In general, one aspect of the subject matter described in this specification can be embodied in methods, systems and computer program products. One method includes the actions of transmitting a communication on a network from a first node to a second node, where the communication includes a first segment (e.g., a header) and a second segment. The first segment includes a destination port and a data length of the communication, and the second segment includes a payload and at least one of a connection ID, a sequence number, and an opcode. The method also includes the actions of receiving a responsive communication from the second node, the responsive communication acknowledging receipt of the communication transmitted from the first node.
According to some features, the second segment can include an acknowledgement number, and/or a window size. According to another feature, the opcode can identify at least one of a sync packet and an acknowledgement packet. The method can also include estimating a round trip time based on a lapsed time between the transmission of the communication and the receipt of the responsive communication. According to yet another feature, the payload can be substantially larger in size than the first segment. The first segment can also include a source port.
Aspects of the invention can achieve none, one or more of the following advantages. File transfer may be achieved using a file transfer protocol that is reliable, like TCP, yet has very small overhead, like UDP.
The details of one or more implementations of the subject matter described in this specification are set forth in the accompanying drawings and the description below. Other features, aspects, and advantages of the subject matter will become apparent from the description, the drawings, and the claims.
Like reference symbols in the various drawings indicate like elements.
A reliable, packet-based network transfer protocol can utilize the structure provided by UDP to effect reliable file transfers over networks such as the Internet. The protocol described by this disclosure permits a very small header, for instance, a header size of 4 bytes. The protocol enables two firewalled nodes, e.g., computers, to transfer files directly between each other.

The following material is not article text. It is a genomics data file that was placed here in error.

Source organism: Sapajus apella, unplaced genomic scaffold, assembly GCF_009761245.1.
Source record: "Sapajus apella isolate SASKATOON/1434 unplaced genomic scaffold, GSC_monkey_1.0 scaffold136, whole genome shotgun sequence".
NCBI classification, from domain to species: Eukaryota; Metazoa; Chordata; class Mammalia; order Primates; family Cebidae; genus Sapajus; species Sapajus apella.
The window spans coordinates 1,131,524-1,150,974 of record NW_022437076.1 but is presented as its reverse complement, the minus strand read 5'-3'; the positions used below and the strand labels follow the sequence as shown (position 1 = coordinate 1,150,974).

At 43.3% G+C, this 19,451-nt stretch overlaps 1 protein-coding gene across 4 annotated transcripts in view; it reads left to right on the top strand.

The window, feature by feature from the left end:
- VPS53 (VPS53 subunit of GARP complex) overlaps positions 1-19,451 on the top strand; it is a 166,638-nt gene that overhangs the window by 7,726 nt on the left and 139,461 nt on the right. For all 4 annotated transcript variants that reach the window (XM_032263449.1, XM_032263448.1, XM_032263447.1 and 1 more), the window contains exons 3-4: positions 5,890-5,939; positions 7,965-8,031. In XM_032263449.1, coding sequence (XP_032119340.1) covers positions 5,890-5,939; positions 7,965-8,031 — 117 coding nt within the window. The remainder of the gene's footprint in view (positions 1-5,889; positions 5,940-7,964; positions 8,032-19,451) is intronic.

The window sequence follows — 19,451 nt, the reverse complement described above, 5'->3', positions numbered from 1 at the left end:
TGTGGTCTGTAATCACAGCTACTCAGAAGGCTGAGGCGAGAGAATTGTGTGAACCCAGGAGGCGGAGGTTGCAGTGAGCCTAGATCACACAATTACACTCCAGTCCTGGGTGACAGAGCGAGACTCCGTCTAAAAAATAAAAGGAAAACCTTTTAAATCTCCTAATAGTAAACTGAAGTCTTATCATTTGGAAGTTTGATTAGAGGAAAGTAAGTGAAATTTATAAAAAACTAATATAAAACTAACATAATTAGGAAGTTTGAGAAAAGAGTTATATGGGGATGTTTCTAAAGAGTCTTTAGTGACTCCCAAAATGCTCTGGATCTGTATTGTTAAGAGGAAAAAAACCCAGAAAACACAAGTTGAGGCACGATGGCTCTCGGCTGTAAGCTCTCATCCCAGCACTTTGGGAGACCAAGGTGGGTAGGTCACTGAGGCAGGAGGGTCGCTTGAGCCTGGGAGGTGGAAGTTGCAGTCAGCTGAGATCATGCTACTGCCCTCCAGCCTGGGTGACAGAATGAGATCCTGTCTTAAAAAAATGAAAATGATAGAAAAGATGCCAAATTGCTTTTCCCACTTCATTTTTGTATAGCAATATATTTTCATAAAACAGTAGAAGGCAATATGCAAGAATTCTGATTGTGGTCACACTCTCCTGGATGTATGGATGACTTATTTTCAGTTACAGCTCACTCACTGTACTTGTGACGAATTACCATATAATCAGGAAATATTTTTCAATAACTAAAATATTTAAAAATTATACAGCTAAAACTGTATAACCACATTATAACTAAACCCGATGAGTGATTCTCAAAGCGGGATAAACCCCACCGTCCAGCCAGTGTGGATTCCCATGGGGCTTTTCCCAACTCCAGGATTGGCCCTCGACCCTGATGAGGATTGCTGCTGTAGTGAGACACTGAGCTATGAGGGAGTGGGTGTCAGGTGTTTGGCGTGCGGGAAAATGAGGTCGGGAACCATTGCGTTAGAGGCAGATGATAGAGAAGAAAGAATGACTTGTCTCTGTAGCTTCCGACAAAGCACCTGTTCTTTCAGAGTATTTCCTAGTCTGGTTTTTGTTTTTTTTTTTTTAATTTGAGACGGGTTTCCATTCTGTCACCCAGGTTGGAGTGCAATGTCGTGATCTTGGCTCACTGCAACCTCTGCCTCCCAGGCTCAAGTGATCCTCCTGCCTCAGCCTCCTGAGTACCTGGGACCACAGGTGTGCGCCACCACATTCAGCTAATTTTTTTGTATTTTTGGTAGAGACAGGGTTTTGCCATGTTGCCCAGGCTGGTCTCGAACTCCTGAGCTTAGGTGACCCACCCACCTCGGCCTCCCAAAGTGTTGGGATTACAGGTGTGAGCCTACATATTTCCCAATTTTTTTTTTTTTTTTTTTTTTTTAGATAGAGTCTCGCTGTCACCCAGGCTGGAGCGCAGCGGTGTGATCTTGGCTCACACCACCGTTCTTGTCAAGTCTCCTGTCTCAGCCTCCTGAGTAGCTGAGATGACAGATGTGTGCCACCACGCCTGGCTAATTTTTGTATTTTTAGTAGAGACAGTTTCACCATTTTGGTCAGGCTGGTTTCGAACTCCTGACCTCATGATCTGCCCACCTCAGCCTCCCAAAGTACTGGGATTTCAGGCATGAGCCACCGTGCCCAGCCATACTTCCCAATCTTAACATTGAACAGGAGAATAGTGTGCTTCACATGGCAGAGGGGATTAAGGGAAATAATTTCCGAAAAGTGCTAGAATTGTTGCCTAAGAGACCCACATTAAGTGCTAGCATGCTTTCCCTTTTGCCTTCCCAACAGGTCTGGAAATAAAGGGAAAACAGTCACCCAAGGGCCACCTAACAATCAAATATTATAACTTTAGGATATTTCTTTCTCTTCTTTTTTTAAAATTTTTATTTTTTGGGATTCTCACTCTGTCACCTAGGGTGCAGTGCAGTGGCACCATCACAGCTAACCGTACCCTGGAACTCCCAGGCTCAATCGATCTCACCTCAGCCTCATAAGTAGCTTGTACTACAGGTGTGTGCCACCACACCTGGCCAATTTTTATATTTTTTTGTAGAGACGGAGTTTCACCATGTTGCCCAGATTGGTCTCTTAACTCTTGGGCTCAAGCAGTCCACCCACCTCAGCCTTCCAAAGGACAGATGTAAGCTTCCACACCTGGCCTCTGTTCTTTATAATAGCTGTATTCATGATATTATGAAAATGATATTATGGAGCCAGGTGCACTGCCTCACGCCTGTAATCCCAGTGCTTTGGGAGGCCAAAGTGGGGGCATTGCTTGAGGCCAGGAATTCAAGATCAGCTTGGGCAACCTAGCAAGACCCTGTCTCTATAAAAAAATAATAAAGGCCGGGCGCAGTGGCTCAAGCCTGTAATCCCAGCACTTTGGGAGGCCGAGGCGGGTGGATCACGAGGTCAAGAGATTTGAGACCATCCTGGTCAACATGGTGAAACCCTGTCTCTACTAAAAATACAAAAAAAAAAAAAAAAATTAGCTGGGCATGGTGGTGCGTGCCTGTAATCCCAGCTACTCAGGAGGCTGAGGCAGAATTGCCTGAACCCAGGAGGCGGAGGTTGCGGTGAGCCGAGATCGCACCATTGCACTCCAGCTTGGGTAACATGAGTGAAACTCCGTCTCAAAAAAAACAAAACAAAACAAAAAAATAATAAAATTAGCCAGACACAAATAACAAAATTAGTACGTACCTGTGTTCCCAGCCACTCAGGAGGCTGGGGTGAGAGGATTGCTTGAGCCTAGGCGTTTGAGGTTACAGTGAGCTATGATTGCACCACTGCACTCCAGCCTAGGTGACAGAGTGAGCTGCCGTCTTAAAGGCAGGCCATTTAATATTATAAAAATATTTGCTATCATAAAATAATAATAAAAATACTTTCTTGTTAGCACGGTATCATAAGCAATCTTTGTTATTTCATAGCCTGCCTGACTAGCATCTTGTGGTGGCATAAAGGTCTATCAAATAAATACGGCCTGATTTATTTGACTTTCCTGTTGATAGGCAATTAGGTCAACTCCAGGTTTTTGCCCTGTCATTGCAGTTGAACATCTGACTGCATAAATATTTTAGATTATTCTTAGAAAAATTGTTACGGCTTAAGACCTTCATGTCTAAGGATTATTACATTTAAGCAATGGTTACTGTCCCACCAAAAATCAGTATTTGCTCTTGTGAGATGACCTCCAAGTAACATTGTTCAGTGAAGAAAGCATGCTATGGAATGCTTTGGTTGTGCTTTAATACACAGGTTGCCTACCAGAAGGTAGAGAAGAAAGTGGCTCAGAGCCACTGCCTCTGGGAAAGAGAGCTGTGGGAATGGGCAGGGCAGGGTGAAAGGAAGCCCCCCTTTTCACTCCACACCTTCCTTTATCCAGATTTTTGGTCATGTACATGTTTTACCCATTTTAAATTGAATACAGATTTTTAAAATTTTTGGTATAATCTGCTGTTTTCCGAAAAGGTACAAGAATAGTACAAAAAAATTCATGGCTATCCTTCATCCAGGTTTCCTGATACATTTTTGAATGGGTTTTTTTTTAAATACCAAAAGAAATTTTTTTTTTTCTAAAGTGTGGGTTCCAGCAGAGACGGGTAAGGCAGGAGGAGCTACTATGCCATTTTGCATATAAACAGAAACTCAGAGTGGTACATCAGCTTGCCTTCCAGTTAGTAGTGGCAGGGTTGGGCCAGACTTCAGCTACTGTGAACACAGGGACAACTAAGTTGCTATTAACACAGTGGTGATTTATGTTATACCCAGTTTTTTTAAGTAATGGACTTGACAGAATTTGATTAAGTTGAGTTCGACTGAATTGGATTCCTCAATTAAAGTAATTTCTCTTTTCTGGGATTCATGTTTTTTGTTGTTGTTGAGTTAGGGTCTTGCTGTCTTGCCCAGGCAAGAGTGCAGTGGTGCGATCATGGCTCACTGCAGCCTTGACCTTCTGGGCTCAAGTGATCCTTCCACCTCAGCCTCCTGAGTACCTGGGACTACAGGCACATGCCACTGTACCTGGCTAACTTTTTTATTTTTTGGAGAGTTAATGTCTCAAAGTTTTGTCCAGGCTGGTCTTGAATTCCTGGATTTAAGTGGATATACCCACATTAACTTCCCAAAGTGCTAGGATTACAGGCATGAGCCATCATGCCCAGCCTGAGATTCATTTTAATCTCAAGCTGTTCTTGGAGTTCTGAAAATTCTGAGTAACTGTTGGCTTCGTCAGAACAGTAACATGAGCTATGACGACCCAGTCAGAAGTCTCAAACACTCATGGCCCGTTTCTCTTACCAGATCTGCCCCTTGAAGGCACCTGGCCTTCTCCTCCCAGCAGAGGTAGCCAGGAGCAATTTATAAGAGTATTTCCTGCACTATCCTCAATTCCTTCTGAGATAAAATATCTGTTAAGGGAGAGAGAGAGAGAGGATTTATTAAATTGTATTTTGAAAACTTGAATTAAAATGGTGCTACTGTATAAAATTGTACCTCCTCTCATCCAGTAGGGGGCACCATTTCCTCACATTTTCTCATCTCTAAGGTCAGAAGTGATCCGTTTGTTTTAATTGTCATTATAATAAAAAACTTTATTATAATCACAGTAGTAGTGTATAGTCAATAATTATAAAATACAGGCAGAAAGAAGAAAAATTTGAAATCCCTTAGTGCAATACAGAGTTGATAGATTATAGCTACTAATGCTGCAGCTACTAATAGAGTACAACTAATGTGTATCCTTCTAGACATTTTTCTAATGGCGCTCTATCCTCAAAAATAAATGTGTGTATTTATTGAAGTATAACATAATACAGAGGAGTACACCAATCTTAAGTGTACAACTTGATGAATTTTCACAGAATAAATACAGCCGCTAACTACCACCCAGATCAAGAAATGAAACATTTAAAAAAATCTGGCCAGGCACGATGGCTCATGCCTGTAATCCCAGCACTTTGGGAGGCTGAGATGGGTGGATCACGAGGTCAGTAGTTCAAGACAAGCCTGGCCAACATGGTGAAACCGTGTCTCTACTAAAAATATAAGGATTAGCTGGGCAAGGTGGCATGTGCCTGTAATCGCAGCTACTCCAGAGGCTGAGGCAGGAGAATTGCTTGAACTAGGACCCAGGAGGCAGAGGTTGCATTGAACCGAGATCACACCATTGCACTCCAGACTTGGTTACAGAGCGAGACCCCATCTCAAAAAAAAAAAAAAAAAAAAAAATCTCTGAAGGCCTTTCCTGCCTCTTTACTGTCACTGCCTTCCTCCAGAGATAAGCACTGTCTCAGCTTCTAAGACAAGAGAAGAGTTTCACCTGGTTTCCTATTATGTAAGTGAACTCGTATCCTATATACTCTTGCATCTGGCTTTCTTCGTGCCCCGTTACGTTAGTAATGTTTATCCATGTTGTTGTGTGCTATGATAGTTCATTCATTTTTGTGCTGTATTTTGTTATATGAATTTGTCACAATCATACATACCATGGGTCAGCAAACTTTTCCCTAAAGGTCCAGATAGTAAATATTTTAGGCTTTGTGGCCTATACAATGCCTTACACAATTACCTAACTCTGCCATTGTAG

In the network 200 shown in
According to some implementations, UDP hole punching is a mechanism that can be used to open the holes in the respective firewalls 115, 120. When using a conventional form of UDP hole punching an outgoing UDP packet temporarily opens a hole in a firewall that returning UDP packets may traverse. If both firewalled nodes send properly addressed UDP packet to each other at around the same time (e.g., within a timeout period of a minute or two), holes will be opened on both firewalls and bidirectional communication can occur.
Integrating UDP Hole Punching method into existing network infrastructures may require new firewall detection logic, new node status levels, and connection setup and establishment procedures. Because UDP is not a reliable protocol, the reliable file transfer protocol described herein, which is based on UDP, can be used to more effectively perform hole punching in two nodes that wish to transfer files, e.g., over the Internet.
1.0 Example Headers for File Transfer Protocol
The first field within the header 301, source port 310, indicates which application sent the data contained within the (IP) packet, similar to a source port field used in TCP. Next, the destination port 320 indicates which application is to receive the data contained within the (IP) packet. The length field 330 indicates the length, in bytes, of the UDP header 301 and the data. Because the header is 8 bytes, subtracting 8 bytes from the number provided by the length field is equal to the byte size of the data being transmitted. The fourth field in the header 301 is the checksum 340. Because the UDP is not designed to ensure that transmitted data actually arrives at a destination, this field is optional and if not used, is set to 0.
The data 350 contains the actual payload being transmitted, as is described in greater detail below, along with embedded data (within one or more data fields) that facilitates reliable file transfers similar to TCP despite using the small, packet-based header 301 of the file transfer protocol.